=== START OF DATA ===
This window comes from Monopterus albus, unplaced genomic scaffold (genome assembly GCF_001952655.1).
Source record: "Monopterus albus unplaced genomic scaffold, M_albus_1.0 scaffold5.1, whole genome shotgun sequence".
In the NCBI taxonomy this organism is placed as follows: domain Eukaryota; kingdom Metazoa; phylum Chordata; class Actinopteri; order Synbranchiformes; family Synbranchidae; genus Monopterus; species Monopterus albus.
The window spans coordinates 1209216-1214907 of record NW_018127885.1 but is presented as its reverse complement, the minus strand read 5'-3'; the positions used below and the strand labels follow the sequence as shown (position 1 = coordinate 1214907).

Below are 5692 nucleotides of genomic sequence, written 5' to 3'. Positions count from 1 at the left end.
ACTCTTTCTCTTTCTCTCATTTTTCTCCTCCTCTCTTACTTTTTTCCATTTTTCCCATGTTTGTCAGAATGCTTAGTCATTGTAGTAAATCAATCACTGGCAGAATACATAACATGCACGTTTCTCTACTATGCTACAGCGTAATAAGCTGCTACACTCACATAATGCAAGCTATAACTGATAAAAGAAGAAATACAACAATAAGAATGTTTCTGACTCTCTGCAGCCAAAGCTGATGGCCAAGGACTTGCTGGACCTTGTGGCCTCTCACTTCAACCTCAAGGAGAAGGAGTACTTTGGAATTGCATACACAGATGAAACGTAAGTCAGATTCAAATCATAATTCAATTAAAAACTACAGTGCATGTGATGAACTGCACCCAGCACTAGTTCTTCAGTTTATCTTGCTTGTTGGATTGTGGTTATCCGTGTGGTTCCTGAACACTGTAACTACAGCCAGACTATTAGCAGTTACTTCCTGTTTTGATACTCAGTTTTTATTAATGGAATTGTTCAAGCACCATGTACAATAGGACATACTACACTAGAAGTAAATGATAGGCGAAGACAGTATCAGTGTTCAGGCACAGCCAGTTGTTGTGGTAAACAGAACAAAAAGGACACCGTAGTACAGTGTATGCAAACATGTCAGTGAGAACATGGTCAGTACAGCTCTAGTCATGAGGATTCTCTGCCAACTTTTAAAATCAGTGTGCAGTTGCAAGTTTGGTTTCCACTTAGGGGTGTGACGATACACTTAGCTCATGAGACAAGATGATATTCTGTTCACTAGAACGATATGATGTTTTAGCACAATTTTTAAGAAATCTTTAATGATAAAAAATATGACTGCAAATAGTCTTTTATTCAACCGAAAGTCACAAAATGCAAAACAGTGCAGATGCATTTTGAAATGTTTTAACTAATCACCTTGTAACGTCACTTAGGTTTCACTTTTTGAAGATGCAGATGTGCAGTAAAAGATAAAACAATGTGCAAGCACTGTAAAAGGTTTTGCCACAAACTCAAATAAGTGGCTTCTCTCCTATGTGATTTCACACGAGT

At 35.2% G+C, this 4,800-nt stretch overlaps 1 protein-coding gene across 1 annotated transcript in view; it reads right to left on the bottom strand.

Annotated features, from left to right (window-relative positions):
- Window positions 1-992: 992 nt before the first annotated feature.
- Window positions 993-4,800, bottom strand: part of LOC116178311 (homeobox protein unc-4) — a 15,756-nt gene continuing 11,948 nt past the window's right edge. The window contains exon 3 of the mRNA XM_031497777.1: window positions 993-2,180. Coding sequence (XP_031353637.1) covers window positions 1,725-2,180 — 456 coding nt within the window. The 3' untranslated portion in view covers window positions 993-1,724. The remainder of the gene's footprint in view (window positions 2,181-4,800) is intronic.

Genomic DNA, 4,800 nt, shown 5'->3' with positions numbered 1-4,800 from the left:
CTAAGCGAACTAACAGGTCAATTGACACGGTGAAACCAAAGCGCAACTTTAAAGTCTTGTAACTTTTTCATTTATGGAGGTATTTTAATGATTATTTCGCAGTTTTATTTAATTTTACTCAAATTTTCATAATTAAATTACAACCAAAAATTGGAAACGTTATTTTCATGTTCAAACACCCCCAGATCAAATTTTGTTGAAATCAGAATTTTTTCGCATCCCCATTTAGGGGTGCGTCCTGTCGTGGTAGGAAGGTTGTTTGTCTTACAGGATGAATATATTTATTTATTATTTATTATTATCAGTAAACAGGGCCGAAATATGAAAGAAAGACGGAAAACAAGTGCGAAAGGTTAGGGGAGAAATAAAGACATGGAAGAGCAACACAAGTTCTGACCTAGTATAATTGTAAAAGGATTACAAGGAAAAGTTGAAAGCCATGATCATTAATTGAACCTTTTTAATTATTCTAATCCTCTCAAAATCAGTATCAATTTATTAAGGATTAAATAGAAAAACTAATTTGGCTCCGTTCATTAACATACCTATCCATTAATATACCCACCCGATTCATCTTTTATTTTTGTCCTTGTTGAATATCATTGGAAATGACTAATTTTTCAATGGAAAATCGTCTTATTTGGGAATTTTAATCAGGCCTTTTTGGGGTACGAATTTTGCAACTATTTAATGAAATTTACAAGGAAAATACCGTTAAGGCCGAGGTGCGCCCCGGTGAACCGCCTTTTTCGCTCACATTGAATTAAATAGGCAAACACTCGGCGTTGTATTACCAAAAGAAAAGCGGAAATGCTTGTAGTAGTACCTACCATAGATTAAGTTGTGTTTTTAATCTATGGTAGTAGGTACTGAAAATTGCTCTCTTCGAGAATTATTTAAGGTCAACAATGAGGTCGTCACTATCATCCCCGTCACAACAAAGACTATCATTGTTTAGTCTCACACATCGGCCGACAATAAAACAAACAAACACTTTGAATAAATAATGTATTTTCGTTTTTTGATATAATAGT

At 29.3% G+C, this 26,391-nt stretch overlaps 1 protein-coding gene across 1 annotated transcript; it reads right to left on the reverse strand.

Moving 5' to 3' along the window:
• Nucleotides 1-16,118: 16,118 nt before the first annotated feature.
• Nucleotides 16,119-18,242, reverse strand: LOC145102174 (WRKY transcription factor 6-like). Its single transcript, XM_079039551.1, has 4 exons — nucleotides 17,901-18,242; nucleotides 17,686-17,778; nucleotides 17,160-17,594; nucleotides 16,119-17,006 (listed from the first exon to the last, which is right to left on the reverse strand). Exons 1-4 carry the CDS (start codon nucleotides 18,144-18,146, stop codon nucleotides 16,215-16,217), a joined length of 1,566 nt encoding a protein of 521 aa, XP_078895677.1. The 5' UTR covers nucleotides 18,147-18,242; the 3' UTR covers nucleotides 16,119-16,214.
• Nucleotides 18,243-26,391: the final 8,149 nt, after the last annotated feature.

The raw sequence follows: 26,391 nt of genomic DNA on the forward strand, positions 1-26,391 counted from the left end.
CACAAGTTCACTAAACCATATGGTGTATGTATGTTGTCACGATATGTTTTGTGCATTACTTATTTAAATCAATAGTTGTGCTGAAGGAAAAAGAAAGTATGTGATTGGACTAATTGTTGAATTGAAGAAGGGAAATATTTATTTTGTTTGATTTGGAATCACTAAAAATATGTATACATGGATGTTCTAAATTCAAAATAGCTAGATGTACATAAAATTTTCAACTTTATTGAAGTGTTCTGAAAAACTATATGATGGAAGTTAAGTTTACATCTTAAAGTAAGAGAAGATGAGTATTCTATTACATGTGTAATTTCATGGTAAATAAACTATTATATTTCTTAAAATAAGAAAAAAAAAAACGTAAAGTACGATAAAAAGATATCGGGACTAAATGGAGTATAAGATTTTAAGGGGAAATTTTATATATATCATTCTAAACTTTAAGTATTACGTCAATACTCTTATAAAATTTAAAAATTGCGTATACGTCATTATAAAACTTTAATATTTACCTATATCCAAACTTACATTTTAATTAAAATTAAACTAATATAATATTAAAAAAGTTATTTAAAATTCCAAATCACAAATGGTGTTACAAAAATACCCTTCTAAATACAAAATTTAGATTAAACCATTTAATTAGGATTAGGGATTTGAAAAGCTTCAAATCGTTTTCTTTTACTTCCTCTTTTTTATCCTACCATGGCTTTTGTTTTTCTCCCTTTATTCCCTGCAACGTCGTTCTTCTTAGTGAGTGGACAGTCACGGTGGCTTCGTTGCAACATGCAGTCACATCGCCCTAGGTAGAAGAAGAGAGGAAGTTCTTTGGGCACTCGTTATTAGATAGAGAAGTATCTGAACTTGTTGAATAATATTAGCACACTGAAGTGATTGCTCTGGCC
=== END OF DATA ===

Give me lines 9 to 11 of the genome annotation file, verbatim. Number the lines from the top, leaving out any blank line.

- Window positions 1-992: 992 nt before the first annotated feature.
- Window positions 993-4,800, bottom strand: part of LOC116178311 (homeobox protein unc-4) — a 15,756-nt gene continuing 11,948 nt past the window's right edge. The window contains exon 3 of the mRNA XM_031497777.1: window positions 993-2,180. Coding sequence (XP_031353637.1) covers window positions 1,725-2,180 — 456 coding nt within the window. The 3' untranslated portion in view covers window positions 993-1,724. The remainder of the gene's footprint in view (window positions 2,181-4,800) is intronic.

Genomic DNA, 4,800 nt, shown 5'->3' with positions numbered 1-4,800 from the left: